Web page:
“Everybody’s played the system, Simo, you know that – some more than others, but they’ve still done it. And if they haven’t done it, they’re going to one day, and if they don’t end up doing it, they’re going to regret it; nobody wants to be the chump.”
In this deliciously wicked new novel, her best one yet, Argentinian author Claudia Pineiro, focuses once again on the evil that lurks within the hearts of men, even those who seem innocent or numbed by their own circumstances. Honestly does not seem to enter the equation here, as Pineiro also mines this theme in her two previous novels, recently translated for an American audience – All Yours and Thursday Night Widows, which was made into a hit film in Latin America. As dark as the theme seems to be, the author works it with a light hand, employing surprisingly little violence (which usually takes place “offstage”) and creating characters who often bumble their way through the complex mazes of their lives and into situations over which they believe they have little or no control. Life in Buenos Aires may seem dark here, but Pineiro’s characters take their circumstances for granted and do what they believe they must do to succeed. In the process, they become understandable – and all too human in their weaknesses – no one wants to be the chump described in the opening quotation.
Pablo Simo, the forty-five-year-old architect who is the main character here, has been married to Laura for eleven thousand seventy days. It is a marriage about which he has thought little, and though he does not believe he is in love with her any longer, neither has he strayed much farther than the realms of imagination, primarily with a sexy female partner at the architectural firm at which he has worked for his whole career. The construction business in Buenos Aires has been booming, and beautiful old buildings are constantly being demolished so that apartment buildings can be constructed with a better “plot ratio” (more floor space – and potential profit – relative to the size of the building lot). Though the architectural firm of Borla and Associates has been extremely successful and Pablo Simo has been there for almost twenty years, he is not a partner and has had no piece of the action, for reasons that he never even questions. He spends his spare time at his desk making hundreds of designs for an eleven-story apartment tower with a north face which he believes will be perfectly beautiful, regardless of plot ratio, and he hopes that one day he will be able to build it, not in Buenos Aires, where one building must be destroyed to build another, but in a new city where he can choose the perfect site.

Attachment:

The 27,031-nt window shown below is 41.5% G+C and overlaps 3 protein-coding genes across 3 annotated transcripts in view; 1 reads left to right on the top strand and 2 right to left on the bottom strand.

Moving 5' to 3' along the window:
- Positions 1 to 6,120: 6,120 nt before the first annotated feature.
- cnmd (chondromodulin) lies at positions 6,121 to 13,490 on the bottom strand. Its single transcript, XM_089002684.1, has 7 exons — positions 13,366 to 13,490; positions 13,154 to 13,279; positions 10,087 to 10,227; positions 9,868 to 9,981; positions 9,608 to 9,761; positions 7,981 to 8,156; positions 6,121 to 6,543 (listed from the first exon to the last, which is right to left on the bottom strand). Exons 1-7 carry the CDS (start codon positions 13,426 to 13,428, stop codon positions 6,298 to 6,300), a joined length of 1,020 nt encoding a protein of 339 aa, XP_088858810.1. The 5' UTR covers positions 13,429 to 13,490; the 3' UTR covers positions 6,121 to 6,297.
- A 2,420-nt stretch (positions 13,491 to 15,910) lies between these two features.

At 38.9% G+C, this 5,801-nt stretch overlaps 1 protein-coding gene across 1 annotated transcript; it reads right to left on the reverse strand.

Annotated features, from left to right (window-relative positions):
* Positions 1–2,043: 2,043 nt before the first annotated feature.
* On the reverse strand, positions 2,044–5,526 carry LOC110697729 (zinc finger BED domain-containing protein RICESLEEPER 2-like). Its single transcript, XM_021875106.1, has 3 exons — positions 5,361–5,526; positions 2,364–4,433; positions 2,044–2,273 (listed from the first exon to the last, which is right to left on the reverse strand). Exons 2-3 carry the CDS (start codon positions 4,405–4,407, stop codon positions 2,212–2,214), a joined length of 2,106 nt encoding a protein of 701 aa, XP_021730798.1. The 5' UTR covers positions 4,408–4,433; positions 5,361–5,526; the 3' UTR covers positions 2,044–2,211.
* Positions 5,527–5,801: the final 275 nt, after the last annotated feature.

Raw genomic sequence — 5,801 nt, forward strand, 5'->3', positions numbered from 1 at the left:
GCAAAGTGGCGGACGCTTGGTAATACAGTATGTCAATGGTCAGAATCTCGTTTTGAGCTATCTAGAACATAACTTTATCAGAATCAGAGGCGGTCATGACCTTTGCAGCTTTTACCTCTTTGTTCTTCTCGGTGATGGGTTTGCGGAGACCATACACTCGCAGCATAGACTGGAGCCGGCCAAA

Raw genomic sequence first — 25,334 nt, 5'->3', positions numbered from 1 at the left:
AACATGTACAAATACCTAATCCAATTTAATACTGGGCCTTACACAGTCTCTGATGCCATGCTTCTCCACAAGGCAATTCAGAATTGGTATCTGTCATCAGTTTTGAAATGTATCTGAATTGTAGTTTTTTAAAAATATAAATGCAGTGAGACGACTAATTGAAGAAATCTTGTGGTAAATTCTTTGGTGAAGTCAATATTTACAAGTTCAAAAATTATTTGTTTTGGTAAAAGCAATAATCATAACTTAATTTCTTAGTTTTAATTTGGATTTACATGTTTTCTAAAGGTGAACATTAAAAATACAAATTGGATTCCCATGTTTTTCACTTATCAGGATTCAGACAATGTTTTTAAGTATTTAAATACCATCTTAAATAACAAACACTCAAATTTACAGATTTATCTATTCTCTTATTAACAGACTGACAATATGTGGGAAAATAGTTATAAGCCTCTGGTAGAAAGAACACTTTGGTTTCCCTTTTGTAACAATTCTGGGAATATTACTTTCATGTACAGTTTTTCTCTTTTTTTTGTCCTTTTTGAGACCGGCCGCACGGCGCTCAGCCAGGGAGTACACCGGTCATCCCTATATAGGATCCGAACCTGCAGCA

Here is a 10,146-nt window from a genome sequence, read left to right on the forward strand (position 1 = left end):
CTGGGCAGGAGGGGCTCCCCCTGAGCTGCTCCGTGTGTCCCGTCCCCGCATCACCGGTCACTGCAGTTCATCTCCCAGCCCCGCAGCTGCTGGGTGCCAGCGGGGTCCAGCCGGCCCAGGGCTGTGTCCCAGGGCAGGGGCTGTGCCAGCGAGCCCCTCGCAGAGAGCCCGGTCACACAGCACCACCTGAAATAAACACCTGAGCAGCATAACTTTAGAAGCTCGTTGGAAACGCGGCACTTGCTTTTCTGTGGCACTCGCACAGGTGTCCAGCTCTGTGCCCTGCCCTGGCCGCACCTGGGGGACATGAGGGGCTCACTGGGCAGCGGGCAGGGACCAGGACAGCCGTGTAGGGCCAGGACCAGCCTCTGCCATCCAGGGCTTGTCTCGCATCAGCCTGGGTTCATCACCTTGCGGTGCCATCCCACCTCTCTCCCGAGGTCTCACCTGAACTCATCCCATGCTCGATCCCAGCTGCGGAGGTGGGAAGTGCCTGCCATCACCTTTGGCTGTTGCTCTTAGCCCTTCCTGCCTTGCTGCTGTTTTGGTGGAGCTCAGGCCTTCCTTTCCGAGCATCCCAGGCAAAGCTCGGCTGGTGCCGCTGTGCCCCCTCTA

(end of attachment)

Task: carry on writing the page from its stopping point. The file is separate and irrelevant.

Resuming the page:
Pablo’s life becomes suddenly more complex when a young woman comes to the office looking for Nelson Jara, someone with whom she says she has business to sort out. Mario Borla and Marta Horvat, the firm’s partners, emphasize that they have no idea who Jara is, and Pablo just keeps his mouth shut, unable to utter a single word. By page twelve, the reader learns that “Nelson Jara is dead, buried a few feet beneath the heavy-wear tiles over which the three of them walk every day on the way into or out of the office under the concrete floor of the parking lot, exactly where they [all] left him that night, three years ago.” Jara had lived in the apartment building beside a new apartment tower being built by Borla Associates, and a huge crack had developed in the wall of his apartment. He was convinced that the construction had not been done according to code and, though he threatened to report the architects to authorities, he was willing to come to some “accommodation” with the architects. Pablo was put in charge of putting Jara off for a week, at least until the concrete footings could be poured, and it is during this time that he came to know Jara for the man he was. When the week ended, so did Jara.